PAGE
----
The following day two of the colored men who had been so badly frightened ran away from the old home. In the days of 1832-1840 slaves were valued at $600 to $1,200 each, therefore the planter immediately set out to recover them. One was caught in the act of stealing a chicken when only twelve miles away. The other, Daniel, a little stout fellow, stayed away several months, returning one day quite unexpectedly. When Taliaferro Howard asked him why he came back, he replied, “Well, Mahsah, I thought yo’ all be ez glad ter see me as I am ter see you.”

The family lived for seven years in Noxubec County, Mississippi, and before starting out on another venture, Major Howard, in collaboration with a man named Reuben Grant, purchased more slaves, and the original agreement for that purchase is here reproduced as a document of historical interest. It reads:

Received of Reuben H. Grant and T. S. Howard ten thousand dollars in full payment for the following negroes (to wit): Tom, aged thirty-three; Bob, aged 24 years; Reuben, aged twenty-three; Richmond, aged 44 years; Coatney, aged 23 years, and child about nine months; Mealy, fourteen years old; Ann, thirteen years old; Eveline, eleven years old; Albert, nine years old; John, eight years old; Julier, five years old; James, five years old; Emily, four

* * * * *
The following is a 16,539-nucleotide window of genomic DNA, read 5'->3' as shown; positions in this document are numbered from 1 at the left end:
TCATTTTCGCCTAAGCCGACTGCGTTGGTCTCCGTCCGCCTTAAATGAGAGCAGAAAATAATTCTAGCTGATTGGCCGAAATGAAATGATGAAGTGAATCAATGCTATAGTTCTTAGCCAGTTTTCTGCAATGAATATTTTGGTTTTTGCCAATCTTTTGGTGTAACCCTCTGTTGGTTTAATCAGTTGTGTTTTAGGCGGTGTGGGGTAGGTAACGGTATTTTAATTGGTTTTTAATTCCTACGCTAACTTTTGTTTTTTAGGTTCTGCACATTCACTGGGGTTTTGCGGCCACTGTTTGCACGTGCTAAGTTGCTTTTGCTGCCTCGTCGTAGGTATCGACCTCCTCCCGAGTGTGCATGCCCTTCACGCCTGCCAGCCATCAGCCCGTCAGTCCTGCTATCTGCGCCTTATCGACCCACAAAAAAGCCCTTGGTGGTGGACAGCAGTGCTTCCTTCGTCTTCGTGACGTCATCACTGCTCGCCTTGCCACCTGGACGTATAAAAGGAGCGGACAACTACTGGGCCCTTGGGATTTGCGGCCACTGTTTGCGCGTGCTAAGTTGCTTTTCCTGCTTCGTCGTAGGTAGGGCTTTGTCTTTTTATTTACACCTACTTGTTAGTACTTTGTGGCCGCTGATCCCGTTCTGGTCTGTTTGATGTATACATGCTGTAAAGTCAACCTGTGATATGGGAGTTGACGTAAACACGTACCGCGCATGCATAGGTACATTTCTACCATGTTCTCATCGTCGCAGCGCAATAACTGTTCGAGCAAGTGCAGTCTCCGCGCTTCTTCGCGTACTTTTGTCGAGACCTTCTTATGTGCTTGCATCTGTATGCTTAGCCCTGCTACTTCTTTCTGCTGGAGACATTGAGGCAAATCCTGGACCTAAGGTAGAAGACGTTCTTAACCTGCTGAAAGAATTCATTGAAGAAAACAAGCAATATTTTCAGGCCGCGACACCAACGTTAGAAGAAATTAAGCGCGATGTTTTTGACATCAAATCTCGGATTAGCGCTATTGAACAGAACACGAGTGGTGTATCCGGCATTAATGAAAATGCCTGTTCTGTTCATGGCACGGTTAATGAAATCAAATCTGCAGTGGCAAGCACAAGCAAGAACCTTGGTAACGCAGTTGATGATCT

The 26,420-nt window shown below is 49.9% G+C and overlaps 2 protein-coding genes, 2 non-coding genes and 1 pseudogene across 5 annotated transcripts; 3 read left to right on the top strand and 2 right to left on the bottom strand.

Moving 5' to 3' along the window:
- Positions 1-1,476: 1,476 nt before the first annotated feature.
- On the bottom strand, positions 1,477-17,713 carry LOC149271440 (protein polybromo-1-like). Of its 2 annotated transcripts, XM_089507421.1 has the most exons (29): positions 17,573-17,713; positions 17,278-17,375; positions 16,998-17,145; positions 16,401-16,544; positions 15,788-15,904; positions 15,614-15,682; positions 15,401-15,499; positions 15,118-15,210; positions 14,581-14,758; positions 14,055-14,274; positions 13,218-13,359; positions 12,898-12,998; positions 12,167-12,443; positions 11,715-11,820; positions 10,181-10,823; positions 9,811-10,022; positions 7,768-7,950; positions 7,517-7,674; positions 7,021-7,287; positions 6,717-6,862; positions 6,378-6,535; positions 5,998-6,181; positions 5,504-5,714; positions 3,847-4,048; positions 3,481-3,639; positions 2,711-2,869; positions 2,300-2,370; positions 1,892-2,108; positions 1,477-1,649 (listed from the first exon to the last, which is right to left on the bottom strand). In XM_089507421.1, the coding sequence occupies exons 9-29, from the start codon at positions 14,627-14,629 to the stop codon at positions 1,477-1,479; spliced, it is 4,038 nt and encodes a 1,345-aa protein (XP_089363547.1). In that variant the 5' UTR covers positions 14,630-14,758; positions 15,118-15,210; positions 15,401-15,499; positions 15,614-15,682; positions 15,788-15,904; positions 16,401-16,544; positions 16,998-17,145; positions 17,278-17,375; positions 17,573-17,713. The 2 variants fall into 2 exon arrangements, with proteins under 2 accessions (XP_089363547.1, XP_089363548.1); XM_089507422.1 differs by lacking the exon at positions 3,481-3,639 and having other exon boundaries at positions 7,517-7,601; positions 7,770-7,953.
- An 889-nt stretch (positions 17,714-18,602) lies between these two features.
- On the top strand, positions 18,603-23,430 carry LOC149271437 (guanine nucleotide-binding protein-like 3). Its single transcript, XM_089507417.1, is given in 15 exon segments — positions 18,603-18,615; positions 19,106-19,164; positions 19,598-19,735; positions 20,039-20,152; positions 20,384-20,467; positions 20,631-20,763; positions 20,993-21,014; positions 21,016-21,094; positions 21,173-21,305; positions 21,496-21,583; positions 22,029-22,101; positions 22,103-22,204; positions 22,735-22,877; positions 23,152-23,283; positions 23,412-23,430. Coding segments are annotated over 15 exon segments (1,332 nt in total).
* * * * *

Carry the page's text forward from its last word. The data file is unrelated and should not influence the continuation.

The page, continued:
Agreement for Purchase of Slaves

years old; Fillis, three years old; Sarah, three years old. I bind myself to warrant the title of said negroes, and that they are all slaves for life as witness my hand and seal this 15th day of January, 1839.

Robert F. Coleman.     (Seal)

Attest, R. A. Howard.

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Online Library: Title Author California Geology History Indians Muir Mountaineering Nature Management